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Portrait of a Woman in SilkHidden Histories of the British Atlantic World$
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Zara Anishanslin

Print publication date: 2016

Print ISBN-13: 9780300197051

Published to Yale Scholarship Online: January 2017

DOI: 10.12987/yale/9780300197051.001.0001

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“An English and Even a Female Hand”

“An English and Even a Female Hand”

Anglo-French Rivalry and the Gendered Politics of Flowered Silk

Chapter:
(p.64) 3. “An English and Even a Female Hand”
Source:
Portrait of a Woman in Silk
Author(s):

Zara Anishanslin

Publisher:
Yale University Press
DOI:10.12987/yale/9780300197051.003.0005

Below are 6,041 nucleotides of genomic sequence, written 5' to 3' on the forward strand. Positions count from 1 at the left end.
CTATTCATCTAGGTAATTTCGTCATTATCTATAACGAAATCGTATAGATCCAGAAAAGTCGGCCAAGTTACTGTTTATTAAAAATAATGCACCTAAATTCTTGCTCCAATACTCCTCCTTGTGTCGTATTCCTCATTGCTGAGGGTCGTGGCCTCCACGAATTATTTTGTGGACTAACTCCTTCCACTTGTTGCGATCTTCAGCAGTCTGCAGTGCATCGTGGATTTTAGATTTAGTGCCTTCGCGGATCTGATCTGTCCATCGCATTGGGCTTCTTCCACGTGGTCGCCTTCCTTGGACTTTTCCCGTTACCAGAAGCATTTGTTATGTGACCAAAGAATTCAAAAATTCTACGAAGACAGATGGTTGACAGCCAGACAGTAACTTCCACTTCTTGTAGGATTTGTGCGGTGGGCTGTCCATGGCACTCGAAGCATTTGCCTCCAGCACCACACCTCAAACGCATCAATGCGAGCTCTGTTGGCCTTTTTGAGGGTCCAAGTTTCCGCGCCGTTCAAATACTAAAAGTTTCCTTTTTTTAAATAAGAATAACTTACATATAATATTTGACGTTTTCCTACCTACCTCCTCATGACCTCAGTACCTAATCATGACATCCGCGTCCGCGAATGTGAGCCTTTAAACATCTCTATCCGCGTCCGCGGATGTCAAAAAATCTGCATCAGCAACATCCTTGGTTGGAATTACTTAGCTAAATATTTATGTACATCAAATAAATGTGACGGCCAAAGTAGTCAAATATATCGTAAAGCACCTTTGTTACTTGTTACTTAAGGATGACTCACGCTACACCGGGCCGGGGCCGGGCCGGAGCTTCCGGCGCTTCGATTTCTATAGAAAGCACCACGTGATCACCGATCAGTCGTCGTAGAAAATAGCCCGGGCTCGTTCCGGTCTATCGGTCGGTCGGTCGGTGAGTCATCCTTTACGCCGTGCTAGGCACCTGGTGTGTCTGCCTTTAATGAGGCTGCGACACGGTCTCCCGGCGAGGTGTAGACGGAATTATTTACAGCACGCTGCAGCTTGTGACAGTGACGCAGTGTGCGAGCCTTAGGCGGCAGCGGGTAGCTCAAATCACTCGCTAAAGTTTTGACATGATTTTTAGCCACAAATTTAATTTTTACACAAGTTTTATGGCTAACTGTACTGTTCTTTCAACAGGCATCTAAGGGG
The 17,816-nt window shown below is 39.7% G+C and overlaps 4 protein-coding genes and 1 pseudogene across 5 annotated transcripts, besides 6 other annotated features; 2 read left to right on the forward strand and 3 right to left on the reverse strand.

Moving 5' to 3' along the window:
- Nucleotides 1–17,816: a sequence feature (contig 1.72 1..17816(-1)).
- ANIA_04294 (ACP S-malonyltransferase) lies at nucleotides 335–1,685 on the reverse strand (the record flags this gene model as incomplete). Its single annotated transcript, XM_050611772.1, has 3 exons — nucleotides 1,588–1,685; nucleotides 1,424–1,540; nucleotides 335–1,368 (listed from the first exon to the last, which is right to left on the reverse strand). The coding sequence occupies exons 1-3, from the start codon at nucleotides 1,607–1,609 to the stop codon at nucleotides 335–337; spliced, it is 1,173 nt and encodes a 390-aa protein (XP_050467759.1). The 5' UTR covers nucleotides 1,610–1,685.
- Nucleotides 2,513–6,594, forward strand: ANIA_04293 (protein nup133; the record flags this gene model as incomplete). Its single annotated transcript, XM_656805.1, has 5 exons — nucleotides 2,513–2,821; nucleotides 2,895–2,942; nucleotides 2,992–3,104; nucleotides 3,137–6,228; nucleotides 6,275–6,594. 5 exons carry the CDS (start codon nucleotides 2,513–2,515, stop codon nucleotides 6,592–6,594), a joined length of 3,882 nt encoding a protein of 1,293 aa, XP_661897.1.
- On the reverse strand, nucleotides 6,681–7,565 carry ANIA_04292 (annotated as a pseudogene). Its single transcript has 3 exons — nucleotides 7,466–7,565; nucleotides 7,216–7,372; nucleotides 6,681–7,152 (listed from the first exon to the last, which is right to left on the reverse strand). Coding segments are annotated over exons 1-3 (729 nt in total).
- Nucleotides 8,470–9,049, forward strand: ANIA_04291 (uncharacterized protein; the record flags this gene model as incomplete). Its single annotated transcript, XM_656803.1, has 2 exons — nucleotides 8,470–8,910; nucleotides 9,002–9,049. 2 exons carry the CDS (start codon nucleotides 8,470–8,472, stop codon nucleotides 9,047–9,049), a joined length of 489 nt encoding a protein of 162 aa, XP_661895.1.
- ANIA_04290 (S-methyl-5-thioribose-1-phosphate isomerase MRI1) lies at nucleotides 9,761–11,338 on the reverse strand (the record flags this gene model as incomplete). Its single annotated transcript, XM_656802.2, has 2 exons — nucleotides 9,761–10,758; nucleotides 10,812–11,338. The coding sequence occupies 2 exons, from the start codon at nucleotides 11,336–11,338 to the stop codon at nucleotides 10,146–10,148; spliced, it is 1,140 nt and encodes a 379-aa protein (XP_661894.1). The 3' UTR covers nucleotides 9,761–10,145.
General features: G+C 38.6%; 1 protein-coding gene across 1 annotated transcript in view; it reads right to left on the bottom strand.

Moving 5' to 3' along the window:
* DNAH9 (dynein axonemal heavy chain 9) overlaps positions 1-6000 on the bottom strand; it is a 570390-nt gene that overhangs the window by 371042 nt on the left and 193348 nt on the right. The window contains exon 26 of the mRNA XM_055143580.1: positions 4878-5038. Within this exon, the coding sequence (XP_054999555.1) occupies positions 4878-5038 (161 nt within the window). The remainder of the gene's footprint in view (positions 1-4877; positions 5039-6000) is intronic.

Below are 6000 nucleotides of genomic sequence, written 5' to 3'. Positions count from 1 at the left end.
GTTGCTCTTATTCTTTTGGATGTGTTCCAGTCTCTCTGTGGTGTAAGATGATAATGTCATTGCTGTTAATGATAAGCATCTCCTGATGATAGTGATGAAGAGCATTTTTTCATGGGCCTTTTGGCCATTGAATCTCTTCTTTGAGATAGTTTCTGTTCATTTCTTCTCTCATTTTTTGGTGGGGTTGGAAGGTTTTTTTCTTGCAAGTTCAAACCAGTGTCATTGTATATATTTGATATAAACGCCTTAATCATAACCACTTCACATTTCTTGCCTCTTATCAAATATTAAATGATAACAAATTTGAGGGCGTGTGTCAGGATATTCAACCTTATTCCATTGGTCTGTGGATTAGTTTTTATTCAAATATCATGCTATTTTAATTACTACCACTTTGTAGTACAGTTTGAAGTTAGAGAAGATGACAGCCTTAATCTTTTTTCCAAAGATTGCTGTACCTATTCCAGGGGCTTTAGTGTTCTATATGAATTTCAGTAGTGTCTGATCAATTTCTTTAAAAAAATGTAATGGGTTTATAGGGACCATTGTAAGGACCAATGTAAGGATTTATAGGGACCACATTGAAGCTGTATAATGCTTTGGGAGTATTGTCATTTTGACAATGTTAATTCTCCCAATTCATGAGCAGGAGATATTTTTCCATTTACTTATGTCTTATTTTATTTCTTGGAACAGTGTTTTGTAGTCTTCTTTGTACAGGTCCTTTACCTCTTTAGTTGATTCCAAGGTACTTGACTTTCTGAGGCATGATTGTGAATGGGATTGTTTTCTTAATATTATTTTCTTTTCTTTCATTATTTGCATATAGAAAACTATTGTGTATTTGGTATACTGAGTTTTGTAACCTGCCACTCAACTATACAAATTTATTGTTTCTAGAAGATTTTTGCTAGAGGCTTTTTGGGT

This chapter explores Anna Maria Garthwaite from a more purely gendered perspective, by dissecting her identity as a female silk designer. Garthwaite is worth attention for her talents alone, and because she was one of the few female silk designers in the eighteenth century. But she merits historical analysis for what she produced as well as who she was and how well she did it. Her story elucidates the importance of gender and aesthetics in imperial rivalries between Britain and France. Her work provides a window into understanding why—beyond economics—the silk industry was a bone of such contention between the two powers, and why the Spitalfields silk industry had the political and symbolic importance it did in the British Empire. Her townhouse in Spitalfields, where she lived, designed her patterns, and conducted her trade, is an appropriate place to begin.

Keywords:   Anna Maria Garthwaite, townhouse, Spitalfields, silk designers, businesswomen, gender, aesthetics, Britain, France, silk industry

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